Why keep Lent at all?

Lent, the 40 days leading to Easter, is traditionally a period when Christians are invited to take time to strengthen and deepen our relationship with God, through a blend of prayer, simple living, and study.  John Chrysostom said “No act of virtue can be great if it is not followed by advantage for others. So, no matter how much time you spend fasting, no matter how much you sleep on a hard floor and eat ashes and sigh continually, if you do no good to others, you do nothing great”. This is a particular challenge if we think that Lent is mostly about reading a Lent book or giving up a glass of wine at the end of a long day. The way we keep Lent should make a difference for others too – but ceaseless activism is not the key building our relationship with God either. It follows, then, that a good starting point would be to ask God to help you discern how best to use this time in which your relationship with God is your priority.

Lent is both private – for it focusses on the spring-cleaning of your soul – and corporate, for, as the Ash Wednesday liturgy reminds us, it is the season when together we learn to be God’s people once again. May we commend to you a Lenten programme that makes space for both dimensions? If as clergy we can help and support you through this holy season, please do speak to one of us.

What to do?

Some suggestions to consider as you plan your journey through Lent, just in case you’re so used to giving up sugar or booze that you’ve almost forgotten why you bother.

Take up the Coventry Way as a prayer discipline and look out for moments of reconciliation to celebrate and share.

This year’s national focus is the Plastic Challenge – we challenge you to give up single-use plastics – to reduce the actions which damage God’s Creation. Over 8.3 billion tonnes of plastic have been produced since the 1950s. That’s enough plastic to cover every inch of the UK ankle-deep more than ten times over. Just 9% was recycled. Pick up a list of daily suggestions from the Community table. You could start by bringing your own mug to church for Sunday coffee! And maybe take the service book home so you can reflect on the readings and pray the Collect during the week…Share your journey with others on the Plastic-Less Lent Facebook Group

Read a book by one of our Peace & Poetry Festival writers:

Malcolm Guite’s A Word in the Wilderness offers a poem for every day of Lent, or try his Sounding the Seasons or Paradox & Parable
Pádraig Ó Tuama’s In the Shelter: finding a home in the world                    
Michael Symmons Roberts Drysalter

Live Lent and take a 6 week discipleship journey through the gospel of John, exploring what it means to be a witness. The programme offers a reading, prayer, reflection & action for each day. www.churchofengland.org./lent to sign up for a daily email, or text Lent to 88802 for a free daily text message and reflection, or download the free app (Look for #LiveLent in the app store)

All three poets, together with Patience Agbabi and Anthony Owens will be with us for the Peace & Poetry Festival on Saturday, 17th March from 12 noon, and their work and thoughts promise to be a launch pad into fresh ways of thinking about something that matters so much to us here.

Or dip into the thoughts of our Holy Week preacher Ruth Scott, with her most recent book The Power of Imperfection

And don’t forget our Lent Course “Foundations in Reconciliation” on Wednesday evenings from 7.00-8.30 in St Michael’s House from 21st February. Why not take time this Lent to learn more about something that is part of our Coventry DNA?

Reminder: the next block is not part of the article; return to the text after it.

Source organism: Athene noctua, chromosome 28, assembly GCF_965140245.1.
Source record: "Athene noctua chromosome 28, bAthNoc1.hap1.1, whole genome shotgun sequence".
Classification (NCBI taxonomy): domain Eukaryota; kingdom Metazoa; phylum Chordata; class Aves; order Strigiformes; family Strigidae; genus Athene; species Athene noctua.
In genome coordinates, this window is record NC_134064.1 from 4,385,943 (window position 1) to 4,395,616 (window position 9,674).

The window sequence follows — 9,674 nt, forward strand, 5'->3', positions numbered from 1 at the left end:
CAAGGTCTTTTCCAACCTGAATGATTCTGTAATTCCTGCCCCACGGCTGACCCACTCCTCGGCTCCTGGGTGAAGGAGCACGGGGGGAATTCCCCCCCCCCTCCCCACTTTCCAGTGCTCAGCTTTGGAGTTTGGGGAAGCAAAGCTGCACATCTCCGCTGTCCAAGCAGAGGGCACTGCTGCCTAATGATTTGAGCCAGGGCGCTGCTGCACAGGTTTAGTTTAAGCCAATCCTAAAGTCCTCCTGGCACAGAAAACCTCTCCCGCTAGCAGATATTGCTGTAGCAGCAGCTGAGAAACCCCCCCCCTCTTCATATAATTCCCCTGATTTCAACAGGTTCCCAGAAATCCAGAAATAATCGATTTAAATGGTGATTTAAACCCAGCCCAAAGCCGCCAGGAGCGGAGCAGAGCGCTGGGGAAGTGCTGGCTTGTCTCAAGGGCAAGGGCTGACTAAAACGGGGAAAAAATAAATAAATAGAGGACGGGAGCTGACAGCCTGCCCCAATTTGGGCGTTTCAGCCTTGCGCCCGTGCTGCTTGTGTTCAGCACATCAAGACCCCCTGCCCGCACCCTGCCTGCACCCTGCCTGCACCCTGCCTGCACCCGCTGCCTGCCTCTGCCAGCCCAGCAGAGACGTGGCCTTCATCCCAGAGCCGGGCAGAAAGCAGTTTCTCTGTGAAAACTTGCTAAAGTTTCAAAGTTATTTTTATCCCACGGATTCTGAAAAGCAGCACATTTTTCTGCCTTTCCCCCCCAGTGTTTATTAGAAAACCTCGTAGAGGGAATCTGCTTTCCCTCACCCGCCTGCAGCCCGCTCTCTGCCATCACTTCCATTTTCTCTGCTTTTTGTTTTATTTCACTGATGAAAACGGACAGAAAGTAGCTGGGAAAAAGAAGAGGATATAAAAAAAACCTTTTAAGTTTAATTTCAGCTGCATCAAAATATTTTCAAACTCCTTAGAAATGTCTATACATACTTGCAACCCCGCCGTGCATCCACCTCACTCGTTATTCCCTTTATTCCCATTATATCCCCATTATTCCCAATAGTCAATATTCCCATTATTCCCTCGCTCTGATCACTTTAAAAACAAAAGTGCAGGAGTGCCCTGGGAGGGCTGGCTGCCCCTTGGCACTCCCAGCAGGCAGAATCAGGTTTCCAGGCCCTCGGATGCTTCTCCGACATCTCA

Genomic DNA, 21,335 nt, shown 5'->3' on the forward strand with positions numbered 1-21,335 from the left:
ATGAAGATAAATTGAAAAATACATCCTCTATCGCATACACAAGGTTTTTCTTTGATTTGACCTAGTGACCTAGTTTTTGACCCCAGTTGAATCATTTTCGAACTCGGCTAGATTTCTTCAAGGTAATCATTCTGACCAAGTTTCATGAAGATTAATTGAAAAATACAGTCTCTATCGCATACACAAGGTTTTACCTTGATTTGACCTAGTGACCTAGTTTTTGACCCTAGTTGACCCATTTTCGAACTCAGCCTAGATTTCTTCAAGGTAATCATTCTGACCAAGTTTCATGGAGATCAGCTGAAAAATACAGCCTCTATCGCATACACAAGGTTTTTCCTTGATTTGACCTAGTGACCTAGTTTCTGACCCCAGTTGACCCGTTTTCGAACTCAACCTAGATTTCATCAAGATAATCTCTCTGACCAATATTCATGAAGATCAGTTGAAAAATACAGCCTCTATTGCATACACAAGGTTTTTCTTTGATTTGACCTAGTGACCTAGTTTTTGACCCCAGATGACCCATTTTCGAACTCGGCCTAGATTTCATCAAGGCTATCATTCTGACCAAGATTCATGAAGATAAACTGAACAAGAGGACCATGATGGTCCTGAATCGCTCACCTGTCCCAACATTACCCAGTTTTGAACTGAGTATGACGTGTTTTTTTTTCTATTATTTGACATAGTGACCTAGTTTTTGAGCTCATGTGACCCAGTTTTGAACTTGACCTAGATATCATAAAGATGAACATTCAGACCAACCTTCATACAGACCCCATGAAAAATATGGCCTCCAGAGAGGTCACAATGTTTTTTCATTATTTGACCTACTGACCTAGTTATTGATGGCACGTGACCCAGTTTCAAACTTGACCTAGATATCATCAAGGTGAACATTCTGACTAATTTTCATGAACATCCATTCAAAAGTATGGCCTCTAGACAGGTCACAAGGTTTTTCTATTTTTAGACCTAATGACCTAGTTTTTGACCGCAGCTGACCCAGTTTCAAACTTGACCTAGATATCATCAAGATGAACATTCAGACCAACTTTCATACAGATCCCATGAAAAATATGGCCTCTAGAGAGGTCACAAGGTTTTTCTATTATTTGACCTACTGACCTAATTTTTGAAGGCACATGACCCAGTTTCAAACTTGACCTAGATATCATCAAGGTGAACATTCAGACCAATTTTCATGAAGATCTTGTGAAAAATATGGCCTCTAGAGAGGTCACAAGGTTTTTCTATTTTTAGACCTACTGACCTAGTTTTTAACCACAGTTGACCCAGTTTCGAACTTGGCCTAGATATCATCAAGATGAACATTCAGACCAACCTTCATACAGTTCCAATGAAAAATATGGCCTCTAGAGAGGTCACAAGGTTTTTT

Friday 16th March 7.00 A Poetry Mass, created and celebrated by The Reverend Dr Paul Edmondson of the Shakespeare Birthplace Trust.

During Holy Week, Holy Communion will be celebrated at 12 noon on Monday 26th to Wednesday 28th March, and Compline with an Address by the Reverend Ruth Scott at 7.30 pm each evening.

Ruth writes: The stories of Holy Week are not dead history but your story and my story. They capture profoundly the human capacity for inhumanity and, through Jesus, our potential to live out compassionate, counter-cultural, costly Love. Holy Week invites us to engage imaginatively with the gospel drama of Jesus’ last days, to recognise our own attitudes and experience in the people he encountered, and to explore and respond to his invitation to, ‘take up your cross and follow me’. I will set the scene in my Palm Sunday sermon and, during the liturgies from Monday to Thursday in Holy Week, through different ‘voices from the cross’ reflect on what prevents, and what enables us today to live out and share in the Love embodied by Jesus.

The Cathedral will host the Chrism Eucharist at 10.30 am on Maundy Thursday, with the Liturgy of Maundy Thursday being held at 7.30 pm (with an address by Ruth), followed by the Maundy Watch in the Chapel of Christ in Gethsemane.

The Liturgy of Good Friday will be at 9 am on March 30th, Stations of the Cross in the Ruins at 2 pm, and a performance of Bob Chilcott’s St John Passion & Bach’s Jesu meine Freude at 6 pm.

Easter Sunday’s Dawn Eucharist will take place at 6.15 am, with the Cathedral Eucharist at 10.30 am and Festal Evensong at 4 pm.

The Sacrament of Reconciliation (Confession)

Though we know that God forgives us whenever we turn to him in penitence and faith, it is sometimes helpful to engage with a more intensive process of self-examination and to hear God’s forgiveness spoken aloud, knowing own specific failures have been forgiven. In a place where reconciliation is integral to all that we do, it makes sense to enjoy the full riches of the sacraments that Christ has entrusted to his Church. There will be a priest ready to hear confessions in the Millennium Chapel on the Monday, Tuesday and Wednesday of Holy Week, from 6 pm to 7 pm in the Millennium Chapel, or at other times by appointment with Canon Kathryn (02476 521230)

Lent, Holy Week and Easter